Following a stunning victory at the Supreme Court, the largest flight attendant union in the country is requesting a revision to California’s generous worker protection regulations, which require guaranteed and uninterrupted rest intervals for workers, in order to avoid “unintended consequences.”
In June of last year, Alaska Airlines appealed a decision that supported a class action lawsuit filed by a number of flight attendants in California; the Supreme Court declined to hear the case.
The flight attendants, who had previously worked for Virgin America before Alaska purchased it, claimed that by failing to adhere to California’s Labor Code, the airline had broken the law. According to the rules, workers who put in more than five hours must have a 30-minute uninterrupted meal break.
Employees who work longer than 10 hours must also take a second break, and transportation workers typically get an extra 10-minute break after every four hours of work.
Alaska Airlines had unsuccessfully contended that because flight attendants are subject to federal law, California’s working requirements do not apply to them. Alaska’s petition was denied by the conservative majority court, which came as a surprise to the airline’s attorneys who had argued the matter all the way to the Supreme Court.
Following the decision, Alaska Airlines issued a warning that if local restrictions were to be followed, it could have to close its bases for flight attendants in California.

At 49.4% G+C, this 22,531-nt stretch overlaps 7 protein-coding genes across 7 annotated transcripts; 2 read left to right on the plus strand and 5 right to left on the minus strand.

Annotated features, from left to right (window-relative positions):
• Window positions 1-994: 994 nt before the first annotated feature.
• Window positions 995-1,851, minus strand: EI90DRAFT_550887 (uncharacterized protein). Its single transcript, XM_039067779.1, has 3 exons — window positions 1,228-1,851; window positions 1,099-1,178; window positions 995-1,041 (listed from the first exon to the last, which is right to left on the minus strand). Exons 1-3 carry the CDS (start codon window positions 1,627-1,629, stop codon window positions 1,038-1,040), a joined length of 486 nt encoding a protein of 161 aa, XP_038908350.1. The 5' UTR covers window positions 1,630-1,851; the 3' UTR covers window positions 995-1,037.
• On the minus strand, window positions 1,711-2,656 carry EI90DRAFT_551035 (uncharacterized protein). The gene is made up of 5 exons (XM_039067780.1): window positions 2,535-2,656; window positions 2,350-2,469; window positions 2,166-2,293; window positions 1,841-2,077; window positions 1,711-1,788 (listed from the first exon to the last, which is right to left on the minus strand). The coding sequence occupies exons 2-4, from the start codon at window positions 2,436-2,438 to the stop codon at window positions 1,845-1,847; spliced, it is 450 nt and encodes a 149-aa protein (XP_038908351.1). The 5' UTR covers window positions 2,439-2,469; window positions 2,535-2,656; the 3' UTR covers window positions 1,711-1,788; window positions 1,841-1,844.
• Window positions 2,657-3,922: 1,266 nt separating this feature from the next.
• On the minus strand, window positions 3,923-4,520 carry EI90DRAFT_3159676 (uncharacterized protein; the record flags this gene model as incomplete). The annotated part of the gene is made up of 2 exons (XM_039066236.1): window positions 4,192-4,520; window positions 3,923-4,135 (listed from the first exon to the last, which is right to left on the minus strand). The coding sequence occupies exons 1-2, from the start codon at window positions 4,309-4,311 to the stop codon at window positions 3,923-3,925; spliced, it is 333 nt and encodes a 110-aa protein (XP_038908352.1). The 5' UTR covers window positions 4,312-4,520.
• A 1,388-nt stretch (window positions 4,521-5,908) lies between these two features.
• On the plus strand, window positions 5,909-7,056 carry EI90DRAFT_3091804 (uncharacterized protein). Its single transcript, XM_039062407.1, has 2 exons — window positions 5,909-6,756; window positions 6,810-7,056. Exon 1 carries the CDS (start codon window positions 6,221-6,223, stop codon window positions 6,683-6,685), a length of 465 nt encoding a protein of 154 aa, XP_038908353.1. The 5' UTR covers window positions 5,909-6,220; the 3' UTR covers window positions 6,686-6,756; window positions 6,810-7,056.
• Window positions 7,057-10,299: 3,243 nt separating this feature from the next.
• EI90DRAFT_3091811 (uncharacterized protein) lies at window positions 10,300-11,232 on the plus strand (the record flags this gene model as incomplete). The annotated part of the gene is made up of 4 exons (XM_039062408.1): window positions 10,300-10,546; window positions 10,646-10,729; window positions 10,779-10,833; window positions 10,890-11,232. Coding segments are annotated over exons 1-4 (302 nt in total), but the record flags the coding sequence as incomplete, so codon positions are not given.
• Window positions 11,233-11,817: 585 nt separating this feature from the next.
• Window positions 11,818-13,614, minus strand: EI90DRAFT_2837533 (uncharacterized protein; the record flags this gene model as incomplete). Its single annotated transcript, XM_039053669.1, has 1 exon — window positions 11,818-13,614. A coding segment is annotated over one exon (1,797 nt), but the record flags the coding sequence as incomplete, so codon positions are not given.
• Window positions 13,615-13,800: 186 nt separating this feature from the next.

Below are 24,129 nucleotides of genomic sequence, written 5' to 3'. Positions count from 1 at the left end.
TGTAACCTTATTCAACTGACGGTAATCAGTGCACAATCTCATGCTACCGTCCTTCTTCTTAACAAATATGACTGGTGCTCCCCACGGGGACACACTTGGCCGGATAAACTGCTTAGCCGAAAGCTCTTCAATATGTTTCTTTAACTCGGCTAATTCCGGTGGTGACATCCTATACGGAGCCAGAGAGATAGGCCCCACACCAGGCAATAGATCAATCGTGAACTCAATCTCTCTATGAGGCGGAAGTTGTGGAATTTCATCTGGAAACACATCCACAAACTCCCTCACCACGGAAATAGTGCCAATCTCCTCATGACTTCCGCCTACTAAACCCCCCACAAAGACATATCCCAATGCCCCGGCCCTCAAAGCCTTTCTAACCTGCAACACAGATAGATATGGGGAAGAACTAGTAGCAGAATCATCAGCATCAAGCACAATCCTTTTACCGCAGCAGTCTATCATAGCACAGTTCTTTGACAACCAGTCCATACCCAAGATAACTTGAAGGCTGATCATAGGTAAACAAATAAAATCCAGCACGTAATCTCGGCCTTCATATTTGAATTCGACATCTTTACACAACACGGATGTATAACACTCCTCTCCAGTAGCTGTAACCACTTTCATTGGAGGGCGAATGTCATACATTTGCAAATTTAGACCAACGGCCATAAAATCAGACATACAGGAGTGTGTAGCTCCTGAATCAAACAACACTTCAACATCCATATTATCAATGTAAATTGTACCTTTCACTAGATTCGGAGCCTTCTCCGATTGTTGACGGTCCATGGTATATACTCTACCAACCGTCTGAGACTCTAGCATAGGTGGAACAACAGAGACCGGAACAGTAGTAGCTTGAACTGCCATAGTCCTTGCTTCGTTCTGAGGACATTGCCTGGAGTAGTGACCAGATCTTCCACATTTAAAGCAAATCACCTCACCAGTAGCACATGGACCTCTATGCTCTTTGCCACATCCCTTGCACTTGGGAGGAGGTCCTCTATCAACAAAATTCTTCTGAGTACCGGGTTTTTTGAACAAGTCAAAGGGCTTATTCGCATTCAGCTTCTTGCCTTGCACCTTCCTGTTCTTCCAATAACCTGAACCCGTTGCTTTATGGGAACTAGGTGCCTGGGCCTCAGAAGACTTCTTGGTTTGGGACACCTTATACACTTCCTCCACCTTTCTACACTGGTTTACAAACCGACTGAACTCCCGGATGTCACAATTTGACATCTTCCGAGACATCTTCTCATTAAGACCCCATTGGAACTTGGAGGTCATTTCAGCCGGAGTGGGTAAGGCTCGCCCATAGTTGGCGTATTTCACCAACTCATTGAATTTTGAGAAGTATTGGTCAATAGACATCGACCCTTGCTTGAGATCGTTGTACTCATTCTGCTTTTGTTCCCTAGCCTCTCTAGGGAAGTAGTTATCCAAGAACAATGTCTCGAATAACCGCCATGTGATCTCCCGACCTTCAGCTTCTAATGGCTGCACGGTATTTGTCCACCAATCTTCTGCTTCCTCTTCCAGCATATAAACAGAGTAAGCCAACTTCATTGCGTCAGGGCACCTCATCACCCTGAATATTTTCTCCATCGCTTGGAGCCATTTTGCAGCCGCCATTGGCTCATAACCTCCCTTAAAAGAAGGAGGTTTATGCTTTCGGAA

The idea of complying with the rules has caused airlines huge anxiety since it would require them to fundamentally alter how they now schedule flight crew for flights through California.
The Association of Flight Attendants (AFA-CWA), which is backing the action, acknowledges that forcing airlines to adhere to California’s labor legislation may have “unintended consequences.” The union is now looking for a “legislative fix” that will improve the bargaining power of flight attendant unions while giving airlines a way around California’s worker rest period laws.
The flight crew would be protected from California’s rest and meal break laws under a new state measure introduced by California Senator Dave Cortese, but only if they are covered by a collective bargaining agreement with meal and rest break provisions.
Guaranteed meal and rest periods, payment in lieu of meals, and recognition that it is appropriate for the flight crew to consume food and beverages while on board the aircraft are all acceptable conditions.
The tabled bill states it is “necessary that this act takes effect immediately” to “protect the public by avoiding disruptions to passenger air travel”.